- The Explore the Bible lesson for July 15 focuses on 2 Samuel 13:15-20, 31-39.
Does it feel like David’s life is just getting worse? The young shepherd grew into his anointed role as king of Israel. Everything seemed to be going in the right direction, yet the potential for corruption always lingered behind him, waiting for its opportunity to strike. Maybe we feel like that potential is always lingering after us.
As if David’s confrontation with his sin—and with the prophet Nathan—and the death of his son were not enough, the narrator takes us into the division of David’s older children. Ask your group: How have you seen division take place in your family?
Be sure to see the growing tension of 2 Samuel 13:1-14 to help your group understand where we pick up the story in verse 15. The setting of this situation should strike a nerve with today’s cultural response to rape and gender justice.
Shattered (2 Samuel 13:15-20)
The episode of rape and pain we saw between Bathsheba and David is taken to a whole different level within the familial confines of David’s house. Amnon lusted, Tamar was vulnerable, and Absalom became vindictive. This spells a recipe for disaster, reminding us of Nathan’s prophecy (2 Samuel 12:10-12).
As our curriculum suggests, the common denominator is the effects of sin. If sin is “missing the mark of perfection,” then it has unlimited possibilities for how far one can miss God’s holy standard. In this part of the story, sin shattered Amnon’s mind, Tamar’s life and Absalom’s understanding.
Ask your group to talk about how sin has shattered their lives. The consequences of sin really does make us grieve for the innocence we once had, but can no longer have. Looking at Tamar, ask: How do we see the effects of sin even greater for her?
The first family of Israel, which had at one time the potential for continued greatness, was as shattered as its king. Families often are destroyed by the influence of sin. How do we see this at work in today’s families?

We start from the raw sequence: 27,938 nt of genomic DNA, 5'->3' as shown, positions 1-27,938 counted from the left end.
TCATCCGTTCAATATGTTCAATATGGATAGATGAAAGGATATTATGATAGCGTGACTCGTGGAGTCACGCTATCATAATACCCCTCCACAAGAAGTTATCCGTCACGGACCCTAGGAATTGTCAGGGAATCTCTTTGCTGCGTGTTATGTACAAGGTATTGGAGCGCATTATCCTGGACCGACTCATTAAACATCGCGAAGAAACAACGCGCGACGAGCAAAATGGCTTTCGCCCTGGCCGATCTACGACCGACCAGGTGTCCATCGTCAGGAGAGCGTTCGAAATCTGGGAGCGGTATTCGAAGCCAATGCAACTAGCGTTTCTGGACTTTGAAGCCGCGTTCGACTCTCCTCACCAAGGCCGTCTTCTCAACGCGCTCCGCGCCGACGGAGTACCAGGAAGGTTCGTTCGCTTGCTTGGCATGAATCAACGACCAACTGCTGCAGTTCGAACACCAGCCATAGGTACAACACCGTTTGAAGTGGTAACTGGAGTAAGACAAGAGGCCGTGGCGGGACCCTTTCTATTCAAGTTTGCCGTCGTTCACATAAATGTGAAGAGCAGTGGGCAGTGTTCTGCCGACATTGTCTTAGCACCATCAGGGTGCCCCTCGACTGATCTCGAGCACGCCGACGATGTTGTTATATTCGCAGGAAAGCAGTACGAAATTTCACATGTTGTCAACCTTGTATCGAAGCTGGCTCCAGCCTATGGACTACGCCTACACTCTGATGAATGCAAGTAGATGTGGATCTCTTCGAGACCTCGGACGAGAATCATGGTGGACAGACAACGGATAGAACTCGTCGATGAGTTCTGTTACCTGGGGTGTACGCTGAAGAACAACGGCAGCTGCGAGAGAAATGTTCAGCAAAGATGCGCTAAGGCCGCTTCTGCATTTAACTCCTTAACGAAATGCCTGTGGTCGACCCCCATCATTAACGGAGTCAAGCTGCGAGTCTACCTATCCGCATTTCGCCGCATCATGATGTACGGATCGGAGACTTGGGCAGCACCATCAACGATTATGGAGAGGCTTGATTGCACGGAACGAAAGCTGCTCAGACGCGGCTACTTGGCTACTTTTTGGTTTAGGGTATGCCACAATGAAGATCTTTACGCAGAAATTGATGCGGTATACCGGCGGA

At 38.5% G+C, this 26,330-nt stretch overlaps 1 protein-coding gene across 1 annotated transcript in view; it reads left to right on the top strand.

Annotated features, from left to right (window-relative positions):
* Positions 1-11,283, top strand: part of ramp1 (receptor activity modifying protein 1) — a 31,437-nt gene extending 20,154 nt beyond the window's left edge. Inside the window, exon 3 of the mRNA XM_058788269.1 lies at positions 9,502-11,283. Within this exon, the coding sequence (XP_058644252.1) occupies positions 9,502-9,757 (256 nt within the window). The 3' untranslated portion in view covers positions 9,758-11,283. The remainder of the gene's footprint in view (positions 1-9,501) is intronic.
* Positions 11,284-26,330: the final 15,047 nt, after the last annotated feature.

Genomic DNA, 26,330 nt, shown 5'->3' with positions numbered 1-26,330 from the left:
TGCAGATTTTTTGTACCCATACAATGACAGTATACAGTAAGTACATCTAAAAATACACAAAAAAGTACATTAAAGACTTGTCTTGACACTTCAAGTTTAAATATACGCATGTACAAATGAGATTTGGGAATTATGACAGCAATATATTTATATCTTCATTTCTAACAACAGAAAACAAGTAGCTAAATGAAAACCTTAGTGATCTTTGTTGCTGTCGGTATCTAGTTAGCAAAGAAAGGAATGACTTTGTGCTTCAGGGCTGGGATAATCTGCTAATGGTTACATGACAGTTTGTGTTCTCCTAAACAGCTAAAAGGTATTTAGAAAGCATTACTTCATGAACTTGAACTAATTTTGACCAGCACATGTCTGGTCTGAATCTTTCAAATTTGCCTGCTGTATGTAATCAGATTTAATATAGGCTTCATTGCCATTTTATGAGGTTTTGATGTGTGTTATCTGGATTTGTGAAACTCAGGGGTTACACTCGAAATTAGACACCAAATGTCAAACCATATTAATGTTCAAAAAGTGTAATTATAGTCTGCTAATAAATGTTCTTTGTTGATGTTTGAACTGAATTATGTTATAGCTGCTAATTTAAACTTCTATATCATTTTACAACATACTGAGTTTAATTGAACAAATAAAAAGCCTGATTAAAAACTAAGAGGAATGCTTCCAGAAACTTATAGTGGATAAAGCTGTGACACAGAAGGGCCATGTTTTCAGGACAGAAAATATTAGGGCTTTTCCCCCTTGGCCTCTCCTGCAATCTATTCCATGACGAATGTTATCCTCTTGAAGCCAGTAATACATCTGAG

Devastated (2 Samuel 13:31-36)
If this section were played out in a movie, the audience probably would stand behind Absalom’s actions and root for his “act of justice.” The problem with this kind of response is that Absalom retaliated to Amnon’s sin with another act of sin—murder.
Interestingly enough, this sin of murder also was an act of their father in regard to Uriah, Bathsheba’s late husband. The continual, lingering effect of David’s sin is quite obvious here. How do we tend to respond to “acts of justice” like Absalom’s? Should we respond with cheering or with weeping?
Robert Chisholm offers a chilling view of this scenario: “The account is a sobering reminder of the warning in Exodus 20:5: those who oppose God experience divine punishment throughout their lifetime (that is, to the third and fourth generations) and witness the consequences of their rebellion among their children” (Robert B. Chisholm Jr., 1 & 2 Samuel, 248).
Separated (2 Samuel 13:37-39)
The break-up of a family is not uncommon to our 21st century eyes. But if we lose the feeling of pain for when we witness it or experience it, we have played into the trap of the enemy. These three verses, although brief, should cause us pain to read.
David grieved for the likely and eventual death of his infant son (12:15-17 and 22), the murder of his son, Amnon (13:31 and 36), and now the absence of his rebellious son, Absalom. It clearly broke his heart, and it was a constant reminder of the effects of his own rebellious sin. Grief over separation was the right and only response for David.
Ask: How have we, as a culture, become numb to separation? How have absent children and absent parents become a normal part of our culture? While each situation requires explanation, the common factor is the effects of sin. Our consist missing the mark of God’s perfection leaves brokenness in its path.
This is a gloomy topic and a sad story. There is no other way to express this, and there is no other way we should discuss it. As we are trying to grow deeper in knowing God and his will for us, we cannot skip over the grief of sin and its effects on us. Even more real is the need to see how such grief impacts people and families.
I have heard some discuss the song “Cat’s in the Cradle” by Harry Chapin in relationship to this story. The song shows an uninvolved, distracted dad who did not spend time with his son, but when older and wanting to renew a relationship, the son had become uninvolved and distracted just like his dad.
Perhaps our greatest take away is to see how susceptible we are to this scenario. In response, our greatest win would be to take what David’s family experienced and work boldly—with God’s help—against sin and its effects. By seeking God, and not sin, perhaps our families could experience the opposite of a shattered life.
Heath A. Kirkwood is lead pastor of First Baptist Church in Lorena.